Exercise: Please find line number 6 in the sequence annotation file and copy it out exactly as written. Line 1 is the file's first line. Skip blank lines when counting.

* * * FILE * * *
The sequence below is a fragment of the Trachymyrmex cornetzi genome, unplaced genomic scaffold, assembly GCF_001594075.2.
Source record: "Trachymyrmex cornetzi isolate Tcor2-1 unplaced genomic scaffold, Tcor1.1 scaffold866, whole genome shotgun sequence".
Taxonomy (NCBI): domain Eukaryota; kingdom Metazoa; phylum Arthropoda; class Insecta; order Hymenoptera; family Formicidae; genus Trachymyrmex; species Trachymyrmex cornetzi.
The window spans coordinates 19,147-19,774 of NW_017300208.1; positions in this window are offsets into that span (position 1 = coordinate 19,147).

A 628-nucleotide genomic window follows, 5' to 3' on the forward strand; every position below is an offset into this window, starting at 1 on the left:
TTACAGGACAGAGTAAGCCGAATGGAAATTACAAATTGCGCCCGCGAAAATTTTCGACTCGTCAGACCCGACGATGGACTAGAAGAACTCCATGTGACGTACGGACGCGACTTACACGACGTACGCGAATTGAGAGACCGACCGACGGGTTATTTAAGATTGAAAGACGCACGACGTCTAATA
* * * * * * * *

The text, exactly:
TTACAGGACAGAGTAAGCCGAATGGAAATTACAAATTGCGCCCGCGAAAATTTTCGACTCGTCAGACCCGACGATGGACTAGAAGAACTCCATGTGACGTACGGACGCGACTTACACGACGTACGCGAATTGAGAGACCGACCGACGGGTTATTTAAGATTGAAAGACGCACGACGTCTAATA